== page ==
Because I was a huge proponent of the Affordable Care Act when it was being created, you should pay close attention when I tell you that Obamacare is now and will continue to be a dismal failure.
Unless you work for an insurance company or are employed in some aspect of the health care industry, I’m pretty sure you’d agree. The problem is, health insurance, and the health care it’s supposed to provide, are more unaffordable now for average Colorado residents than ever before.
Sure, there are success stories for some. Before the ACA was passed in 2009, millions of Americans were either so poor they couldn’t begin to afford insurance or had gotten seriously sick and couldn’t afford the high-risk rates, or even get a policy. The problem was that these poor Americans weren’t poor enough to get government insurance. They were just screwed. Obamacare put many more people on Medicaid and prohibited insurance companies from bilking and dumping customers who’d gotten sick and really needed the insurance they’d been paying for years before they needed it.
What’d we’d known long before the historic showdown in Congress in December 2009 was that there are endless bad-guys in the U.S. health insurance industry. Greedy drug companies. Greedy insurance companies. Greedy hospital companies. Greedy doctors. Greedy medical supply companies. Greedy malpractice lawyers. Greedy lobbyists. You see the pattern here. Obamacare was our best hope to intervene in the greed and get us something closer to what every other developed nation on the planet has: quality healthcare for just about everyone, that everyone can afford.
Didn’t happen. Not going to — not like this.
Oh, it could have worked just the way President Barack Obama and Democratic proponents hoped it would in 2009, when Republicans were shocked to discover Obama was serious about health care reform, and he had the votes to finally, after decades of skyrocketing health care costs and plummeting health care quality, to do the deed.
The problem then, which is what created the problem for us now, is that Obama didn’t have the votes to do the job right. So he and Democrats bargained away the parts of the ACA that would have made the change affordable. Rather than do the logical thing, which has been proven to work in most other modern nations, and create a universal, single-payer system, lawmakers capitulated to the greed factor and set a place at the ACA table for for-profit health insurance companies, and everyone else. At the last minute, Congress ditched the so-called “public option,” which would have created a non-profit, Medicare like program for anyone and everyone. That would have either taken most for-profit insurance company customers away, or forced insurance companies to lean on providers to lower costs and make health insurance cheaper and more competitive.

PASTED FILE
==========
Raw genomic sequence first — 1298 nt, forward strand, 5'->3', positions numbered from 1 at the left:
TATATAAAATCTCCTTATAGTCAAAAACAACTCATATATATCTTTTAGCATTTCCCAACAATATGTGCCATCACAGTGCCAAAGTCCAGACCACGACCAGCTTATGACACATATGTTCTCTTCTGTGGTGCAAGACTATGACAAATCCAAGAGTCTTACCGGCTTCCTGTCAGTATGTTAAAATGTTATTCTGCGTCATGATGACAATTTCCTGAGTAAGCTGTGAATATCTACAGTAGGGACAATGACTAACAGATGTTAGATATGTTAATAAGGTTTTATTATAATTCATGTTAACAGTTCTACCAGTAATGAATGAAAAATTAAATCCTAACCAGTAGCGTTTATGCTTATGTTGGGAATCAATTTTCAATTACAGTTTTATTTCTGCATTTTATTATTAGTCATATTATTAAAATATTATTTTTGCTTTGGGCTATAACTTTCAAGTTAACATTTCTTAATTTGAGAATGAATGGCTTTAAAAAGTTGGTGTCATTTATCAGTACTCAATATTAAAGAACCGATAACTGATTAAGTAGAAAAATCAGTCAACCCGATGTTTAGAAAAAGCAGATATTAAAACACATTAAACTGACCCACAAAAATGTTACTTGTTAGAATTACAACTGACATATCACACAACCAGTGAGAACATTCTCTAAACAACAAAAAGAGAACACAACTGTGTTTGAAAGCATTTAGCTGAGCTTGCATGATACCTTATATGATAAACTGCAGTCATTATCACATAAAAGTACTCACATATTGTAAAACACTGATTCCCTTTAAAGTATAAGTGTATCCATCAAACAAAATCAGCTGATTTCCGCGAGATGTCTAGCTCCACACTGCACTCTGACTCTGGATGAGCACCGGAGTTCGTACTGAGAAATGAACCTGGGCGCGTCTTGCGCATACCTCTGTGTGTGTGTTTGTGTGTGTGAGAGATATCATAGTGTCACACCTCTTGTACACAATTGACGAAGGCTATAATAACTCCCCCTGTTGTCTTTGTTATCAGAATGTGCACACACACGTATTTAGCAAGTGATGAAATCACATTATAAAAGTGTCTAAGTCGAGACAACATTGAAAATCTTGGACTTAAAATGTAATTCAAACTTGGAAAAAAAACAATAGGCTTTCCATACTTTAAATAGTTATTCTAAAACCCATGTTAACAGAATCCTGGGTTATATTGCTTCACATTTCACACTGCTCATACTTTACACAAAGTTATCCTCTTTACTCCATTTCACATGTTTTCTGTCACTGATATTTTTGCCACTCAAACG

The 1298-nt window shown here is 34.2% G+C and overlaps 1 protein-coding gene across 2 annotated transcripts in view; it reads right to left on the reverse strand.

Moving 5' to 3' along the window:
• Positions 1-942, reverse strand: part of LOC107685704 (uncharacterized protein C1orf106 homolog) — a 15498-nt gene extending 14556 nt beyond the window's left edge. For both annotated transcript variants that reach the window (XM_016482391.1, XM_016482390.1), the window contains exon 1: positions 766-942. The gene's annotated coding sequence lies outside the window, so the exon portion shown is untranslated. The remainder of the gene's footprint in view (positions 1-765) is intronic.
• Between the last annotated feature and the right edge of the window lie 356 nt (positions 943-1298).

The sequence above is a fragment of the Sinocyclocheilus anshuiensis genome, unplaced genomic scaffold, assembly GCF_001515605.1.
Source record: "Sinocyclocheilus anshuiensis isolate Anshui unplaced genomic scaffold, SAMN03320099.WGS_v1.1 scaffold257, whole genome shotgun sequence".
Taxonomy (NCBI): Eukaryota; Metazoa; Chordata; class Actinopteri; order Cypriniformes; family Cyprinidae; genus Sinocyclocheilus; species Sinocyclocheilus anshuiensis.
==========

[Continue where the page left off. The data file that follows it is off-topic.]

Worse, Congress abandoned the idea of regulating rates, prices and lawsuit awards, so that immediately after ACA was passed, the entire health care industry went on a rampant gouging frenzy, sending bloated prices and rates through the roof. This was during the worst recession ever when every part of the economy imploded — except the health care industry.
Since then, no one has been able to fix broken parts of Obamacare because Republicans are holding it hostage in a political stunt that costs you and me billions of dollars a year. The GOP wants to repeal it and replace it with the system that was bankrupting the country before 2009.
And the prognosis for this endless health-care cancer in Congress? Terminal.
So here’s what we can do. A group of Coloradans have collected enough signatures to put Amendment 69 on the ballot next year, creating the single-payer, universal health care system Congress didn’t have the nerve, wisdom nor intelligence to do in 2009. Guess who hates it already? Insurance companies and greedy lawyers.
It works like this: You no longer have to pay Aetna, Blue Cross, Humana or any other insurance company for health care. Colorado pays your health insurance bill. In exchange, your payroll tax goes up about 4 percent, and your employer’s payroll tax goes up about 6 percent. So if you make $50,000 a year, you no longer have to pay the $500-$900 a month to insure your family with crappy insurance that pays for practically nothing anyway, and instead, you pay $125 a month in new taxes. Your employer no longer pays hundreds a month for your crappy insurance and instead pays about $250 a month. Instantly, almost everyone in Colorado is insured, you pick your doctor and hospital, you don’t have to pay tons of extras, and we save billions a year for a system that is not only making us all sick, but it’s killing us.
There are lots of details and questions still, since this is essentially based on payroll taxes. What if you retire early? Would there be a need or a market for secondary insurance? How would this affect Medicaid and other federal programs and subsidies?
But here’s the deal, Colorado. Several international and national studies repeatedly show that we now have the worst and vastly most expensive health care system on the planet, and it’s going in the wrong direction. And even if the corrupt and broken U.S. Congress were to end their partisan tantrum, they would never buck the greedy principles of the healthcare industry and mandate the changes needed to make U.S. health care affordable and reasonable.
Our only hope is to make those changes ourselves, and next year, we will have that chance. This may not be what the doctor, the hospitals, the insurance and drug companies ordered, but it’s absolutely the only cure for what ails us.
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